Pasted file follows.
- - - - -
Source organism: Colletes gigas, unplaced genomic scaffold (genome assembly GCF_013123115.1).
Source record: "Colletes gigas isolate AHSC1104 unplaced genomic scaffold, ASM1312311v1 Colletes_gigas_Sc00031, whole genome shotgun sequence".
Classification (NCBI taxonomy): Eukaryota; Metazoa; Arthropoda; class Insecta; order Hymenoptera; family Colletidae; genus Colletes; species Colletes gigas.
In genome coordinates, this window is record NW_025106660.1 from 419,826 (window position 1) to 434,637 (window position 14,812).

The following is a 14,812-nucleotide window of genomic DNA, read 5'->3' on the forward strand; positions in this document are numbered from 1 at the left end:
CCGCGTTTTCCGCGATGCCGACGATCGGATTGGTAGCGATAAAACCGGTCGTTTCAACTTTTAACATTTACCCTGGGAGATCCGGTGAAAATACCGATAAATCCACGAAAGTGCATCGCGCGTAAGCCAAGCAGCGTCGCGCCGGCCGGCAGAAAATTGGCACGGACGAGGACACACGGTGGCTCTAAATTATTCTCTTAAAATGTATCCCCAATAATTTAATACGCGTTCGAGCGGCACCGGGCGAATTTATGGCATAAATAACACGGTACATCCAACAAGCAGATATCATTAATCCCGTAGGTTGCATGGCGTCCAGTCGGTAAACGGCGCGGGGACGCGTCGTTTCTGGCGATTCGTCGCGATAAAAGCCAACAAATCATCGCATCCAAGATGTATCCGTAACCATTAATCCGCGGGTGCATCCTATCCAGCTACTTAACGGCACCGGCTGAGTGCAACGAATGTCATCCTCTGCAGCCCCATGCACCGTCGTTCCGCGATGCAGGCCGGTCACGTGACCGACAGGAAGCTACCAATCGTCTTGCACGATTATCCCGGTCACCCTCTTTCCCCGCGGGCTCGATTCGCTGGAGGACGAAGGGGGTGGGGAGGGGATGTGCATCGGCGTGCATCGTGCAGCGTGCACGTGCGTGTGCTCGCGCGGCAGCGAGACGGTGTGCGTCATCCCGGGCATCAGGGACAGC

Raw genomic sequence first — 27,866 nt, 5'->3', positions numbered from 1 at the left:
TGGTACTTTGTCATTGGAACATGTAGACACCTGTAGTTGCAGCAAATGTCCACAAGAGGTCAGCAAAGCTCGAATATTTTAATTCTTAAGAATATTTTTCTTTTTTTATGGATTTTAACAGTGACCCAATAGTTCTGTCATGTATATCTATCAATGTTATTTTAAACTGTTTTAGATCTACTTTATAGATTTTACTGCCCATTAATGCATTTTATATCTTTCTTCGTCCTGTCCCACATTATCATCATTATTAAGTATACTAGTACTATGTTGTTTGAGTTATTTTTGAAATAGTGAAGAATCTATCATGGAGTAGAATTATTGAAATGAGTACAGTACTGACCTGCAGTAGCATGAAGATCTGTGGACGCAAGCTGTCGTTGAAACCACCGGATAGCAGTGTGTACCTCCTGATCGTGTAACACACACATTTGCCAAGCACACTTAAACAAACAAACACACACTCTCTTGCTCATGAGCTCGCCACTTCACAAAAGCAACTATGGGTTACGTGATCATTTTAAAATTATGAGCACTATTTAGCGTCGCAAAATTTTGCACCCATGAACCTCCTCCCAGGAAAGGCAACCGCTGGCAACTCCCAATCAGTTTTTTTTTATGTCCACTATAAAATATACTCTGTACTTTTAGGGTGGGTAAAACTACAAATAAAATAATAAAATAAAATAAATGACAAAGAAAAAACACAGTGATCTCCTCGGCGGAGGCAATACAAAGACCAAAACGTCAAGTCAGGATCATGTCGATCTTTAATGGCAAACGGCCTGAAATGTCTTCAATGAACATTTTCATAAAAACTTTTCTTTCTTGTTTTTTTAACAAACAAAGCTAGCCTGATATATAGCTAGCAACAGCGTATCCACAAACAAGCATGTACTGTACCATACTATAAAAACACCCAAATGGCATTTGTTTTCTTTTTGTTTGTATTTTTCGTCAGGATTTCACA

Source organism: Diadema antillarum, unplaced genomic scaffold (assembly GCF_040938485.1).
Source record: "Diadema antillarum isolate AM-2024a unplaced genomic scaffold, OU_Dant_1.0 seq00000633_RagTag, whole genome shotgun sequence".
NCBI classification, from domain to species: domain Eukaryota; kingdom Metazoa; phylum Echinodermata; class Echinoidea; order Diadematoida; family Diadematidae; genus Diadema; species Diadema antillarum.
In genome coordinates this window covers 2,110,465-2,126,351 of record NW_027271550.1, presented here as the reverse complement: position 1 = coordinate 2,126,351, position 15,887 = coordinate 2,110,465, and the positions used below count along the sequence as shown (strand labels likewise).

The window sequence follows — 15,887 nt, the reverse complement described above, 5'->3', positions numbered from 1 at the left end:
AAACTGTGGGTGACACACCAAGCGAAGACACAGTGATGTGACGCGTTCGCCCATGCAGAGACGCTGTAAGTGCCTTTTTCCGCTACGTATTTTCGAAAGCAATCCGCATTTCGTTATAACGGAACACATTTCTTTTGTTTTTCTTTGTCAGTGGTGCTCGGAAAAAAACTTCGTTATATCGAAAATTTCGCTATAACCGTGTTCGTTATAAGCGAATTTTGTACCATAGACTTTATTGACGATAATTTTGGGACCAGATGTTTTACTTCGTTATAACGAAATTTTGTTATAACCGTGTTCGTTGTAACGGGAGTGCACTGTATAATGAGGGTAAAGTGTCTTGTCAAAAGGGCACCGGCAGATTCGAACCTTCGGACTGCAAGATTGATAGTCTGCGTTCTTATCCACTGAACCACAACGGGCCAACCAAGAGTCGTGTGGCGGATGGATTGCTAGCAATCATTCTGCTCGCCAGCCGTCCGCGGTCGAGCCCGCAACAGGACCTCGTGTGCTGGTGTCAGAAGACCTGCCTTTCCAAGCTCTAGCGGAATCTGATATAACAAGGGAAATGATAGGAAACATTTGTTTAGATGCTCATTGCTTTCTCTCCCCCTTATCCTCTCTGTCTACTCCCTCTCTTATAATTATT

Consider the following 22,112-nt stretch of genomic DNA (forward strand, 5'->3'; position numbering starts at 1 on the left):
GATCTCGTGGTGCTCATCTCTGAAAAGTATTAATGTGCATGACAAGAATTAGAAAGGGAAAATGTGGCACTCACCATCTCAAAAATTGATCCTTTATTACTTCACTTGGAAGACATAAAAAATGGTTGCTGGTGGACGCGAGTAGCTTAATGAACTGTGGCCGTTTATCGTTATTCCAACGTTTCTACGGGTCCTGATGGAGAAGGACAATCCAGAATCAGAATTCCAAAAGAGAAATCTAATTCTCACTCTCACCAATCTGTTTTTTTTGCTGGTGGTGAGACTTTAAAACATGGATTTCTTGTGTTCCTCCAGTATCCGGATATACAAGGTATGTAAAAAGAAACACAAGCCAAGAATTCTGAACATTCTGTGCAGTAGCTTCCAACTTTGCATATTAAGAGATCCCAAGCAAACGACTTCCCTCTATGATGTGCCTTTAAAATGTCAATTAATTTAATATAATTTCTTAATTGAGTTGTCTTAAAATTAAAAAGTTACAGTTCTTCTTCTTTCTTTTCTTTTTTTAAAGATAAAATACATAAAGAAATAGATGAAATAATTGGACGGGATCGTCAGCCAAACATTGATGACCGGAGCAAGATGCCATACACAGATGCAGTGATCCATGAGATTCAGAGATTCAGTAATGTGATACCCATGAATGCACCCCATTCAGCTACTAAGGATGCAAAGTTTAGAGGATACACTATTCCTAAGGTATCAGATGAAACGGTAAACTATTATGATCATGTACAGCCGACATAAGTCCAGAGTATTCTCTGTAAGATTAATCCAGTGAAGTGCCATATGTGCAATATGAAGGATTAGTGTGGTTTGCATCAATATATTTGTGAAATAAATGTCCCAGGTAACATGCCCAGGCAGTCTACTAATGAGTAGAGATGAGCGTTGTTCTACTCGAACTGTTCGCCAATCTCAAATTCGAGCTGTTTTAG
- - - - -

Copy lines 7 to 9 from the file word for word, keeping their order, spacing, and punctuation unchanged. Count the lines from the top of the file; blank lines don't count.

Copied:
Raw genomic sequence first — 27,866 nt, 5'->3', positions numbered from 1 at the left:
TGGTACTTTGTCATTGGAACATGTAGACACCTGTAGTTGCAGCAAATGTCCACAAGAGGTCAGCAAAGCTCGAATATTTTAATTCTTAAGAATATTTTTCTTTTTTTATGGATTTTAACAGTGACCCAATAGTTCTGTCATGTATATCTATCAATGTTATTTTAAACTGTTTTAGATCTACTTTATAGATTTTACTGCCCATTAATGCATTTTATATCTTTCTTCGTCCTGTCCCACATTATCATCATTATTAAGTATACTAGTACTATGTTGTTTGAGTTATTTTTGAAATAGTGAAGAATCTATCATGGAGTAGAATTATTGAAATGAGTACAGTACTGACCTGCAGTAGCATGAAGATCTGTGGACGCAAGCTGTCGTTGAAACCACCGGATAGCAGTGTGTACCTCCTGATCGTGTAACACACACATTTGCCAAGCACACTTAAACAAACAAACACACACTCTCTTGCTCATGAGCTCGCCACTTCACAAAAGCAACTATGGGTTACGTGATCATTTTAAAATTATGAGCACTATTTAGCGTCGCAAAATTTTGCACCCATGAACCTCCTCCCAGGAAAGGCAACCGCTGGCAACTCCCAATCAGTTTTTTTTTATGTCCACTATAAAATATACTCTGTACTTTTAGGGTGGGTAAAACTACAAATAAAATAATAAAATAAAATAAATGACAAAGAAAAAACACAGTGATCTCCTCGGCGGAGGCAATACAAAGACCAAAACGTCAAGTCAGGATCATGTCGATCTTTAATGGCAAACGGCCTGAAATGTCTTCAATGAACATTTTCATAAAAACTTTTCTTTCTTGTTTTTTTAACAAACAAAGCTAGCCTGATATATAGCTAGCAACAGCGTATCCACAAACAAGCATGTACTGTACCATACTATAAAAACACCCAAATGGCATTTGTTTTCTTTTTGTTTGTATTTTTCGTCAGGATTTCACA

Source organism: Diadema antillarum, unplaced genomic scaffold (assembly GCF_040938485.1).